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WP2 – Market designs & regulations allowing optimal development of flexibilities with high RES shares


Partners involved



WP Leader contact: Maxime LAASRI, RTE


Why should we consider market design when studying flexibility?

The rise of flexibility needs emerges from some deep changes in the electricity industry, such as the growth of short-term uncertainty. Those same changes also question the current European market architecture, which was built upon the assumption that conventional power plants should adapt their generation to an inflexible demand. The context evolution invites us to revisit these core principles.

What will this work package bring on the subject?

The role of this work package is to propose some market mechanisms that could enable the development of an optimal European mix of flexibility solutions. Five candidates are considered, from specific improvements of the current zonal market, to more a disruptive switch to a nodal market. All five will be tested and compared in five quantitative studies (see the illustration above), using two different models, to then make recommendations. The reason for using two models is because each of them provides complementary features to evaluate how well a market design performs, especially regarding its accuracy and its uncertainty layer (how the information gets revealed and more precise with time to market players), which are key to the evaluation.


  • Explore and propose some market-based solutions for the development of an optimal mix of flexibility sources in Europe
  • Create advanced tools and methodologies for market design analysis








WP status (November 2020)

Based on a survey conducted by UPD and NESTER, a set of candidate market designs was selected for analysis. Improved market simulators were then developed by UDE, RTE, and ENSIEL, to simulate those different market designs, notably nodal and zonal markets, at different geographical scopes, with a modelling of weather and generation uncertainties, and flexibility levers (Prometheus/Atlas and JMM/E2M2 tools).

UDE, RTE, and ENSIEL are now performing the first simulations of both nodal and zonal markets. Most first simulations use one of the three scenarios of WP1 at the 2030 time horizon, with up to 860 nodes and 1700 lines and some of the flexibility levers, showing preliminary phenomenon on market prices. One simulation by RTE on the same scope uses data from other sources to model a nodal market on a small region of France. ENSIEL is currently providing direct input to the latter simulation: they already have applied their TSO-DSO interface model to this case, and they are now adapting it to the specificities of the region.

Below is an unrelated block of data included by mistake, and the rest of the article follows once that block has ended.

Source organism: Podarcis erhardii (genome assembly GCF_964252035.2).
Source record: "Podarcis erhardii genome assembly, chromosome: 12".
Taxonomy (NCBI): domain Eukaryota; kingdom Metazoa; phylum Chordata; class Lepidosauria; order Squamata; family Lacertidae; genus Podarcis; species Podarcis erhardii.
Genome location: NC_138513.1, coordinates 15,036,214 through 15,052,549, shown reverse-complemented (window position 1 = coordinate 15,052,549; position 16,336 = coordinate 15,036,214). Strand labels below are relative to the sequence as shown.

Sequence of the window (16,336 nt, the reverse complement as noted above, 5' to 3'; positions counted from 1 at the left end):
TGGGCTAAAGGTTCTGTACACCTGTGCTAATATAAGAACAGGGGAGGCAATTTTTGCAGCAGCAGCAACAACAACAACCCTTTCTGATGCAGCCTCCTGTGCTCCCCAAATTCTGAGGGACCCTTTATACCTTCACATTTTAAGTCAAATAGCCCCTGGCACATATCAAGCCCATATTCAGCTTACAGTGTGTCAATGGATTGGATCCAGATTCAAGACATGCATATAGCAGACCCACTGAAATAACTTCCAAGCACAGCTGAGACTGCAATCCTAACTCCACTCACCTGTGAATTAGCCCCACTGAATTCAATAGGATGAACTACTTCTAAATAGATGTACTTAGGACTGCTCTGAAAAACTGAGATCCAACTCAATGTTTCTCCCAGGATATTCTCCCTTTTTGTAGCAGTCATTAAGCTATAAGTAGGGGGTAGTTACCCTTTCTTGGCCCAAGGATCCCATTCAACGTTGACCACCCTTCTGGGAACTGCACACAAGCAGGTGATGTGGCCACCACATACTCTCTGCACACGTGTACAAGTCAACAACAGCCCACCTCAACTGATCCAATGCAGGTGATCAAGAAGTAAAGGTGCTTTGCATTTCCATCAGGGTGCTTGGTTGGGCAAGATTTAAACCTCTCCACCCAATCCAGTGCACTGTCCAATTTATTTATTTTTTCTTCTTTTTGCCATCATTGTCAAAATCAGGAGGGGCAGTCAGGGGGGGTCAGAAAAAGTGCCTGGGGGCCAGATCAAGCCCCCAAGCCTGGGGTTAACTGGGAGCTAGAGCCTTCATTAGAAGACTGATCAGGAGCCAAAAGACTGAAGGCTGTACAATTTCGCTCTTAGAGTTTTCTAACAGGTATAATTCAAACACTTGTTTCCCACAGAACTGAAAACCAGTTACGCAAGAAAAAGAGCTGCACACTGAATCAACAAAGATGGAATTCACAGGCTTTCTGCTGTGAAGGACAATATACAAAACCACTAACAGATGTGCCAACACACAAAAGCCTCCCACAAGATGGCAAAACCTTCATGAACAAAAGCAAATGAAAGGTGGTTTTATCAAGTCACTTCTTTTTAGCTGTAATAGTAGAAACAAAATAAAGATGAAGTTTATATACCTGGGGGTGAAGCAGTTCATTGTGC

The simulations will be completed by the beginning of next year and shared during a dedicated open session around February 2021.

A list of 77 KPIs was consolidated by UPD as a comprehensive tool to analyze these simulations and assess the performance of each candidate market design. UPD also developed a comprehensive overview of existing and potential sources of revenues for flexibility providers, as an input to the ongoing assessment of the replicability and scalability potential of OSMOSE demonstrations (WP8).

  • Deliverables for download
  • In Deliverable 2.1 “Methodology for error forecasts, a new method and algorithm based on copulas is used to generate forecast errors on load and RES generation time series. The method uses real forecast data to learn and reproduce some hourly updates on load and RES generation forecast.
  • Deliverable 2.2 “Candidate market mechanisms gives a comprehensive review of existing market designs and lists the candidate market designs selected for in-depth study in the project: the two references are Power exchange with zonal pricing and Power pool with nodal pricing. For zonal market, variations will be tested like different product granularity or the co-optimisation of energy and reserve.
  • Milestone 2.2 : First market simulations available.
  • Milestone 2.3: Improved methodology to represent flexibilities on the distribution grids from a transmission grid point of view


This project has received funding from the European Union’s Horizon 2020 research and innovation programme under grant agreement n°773406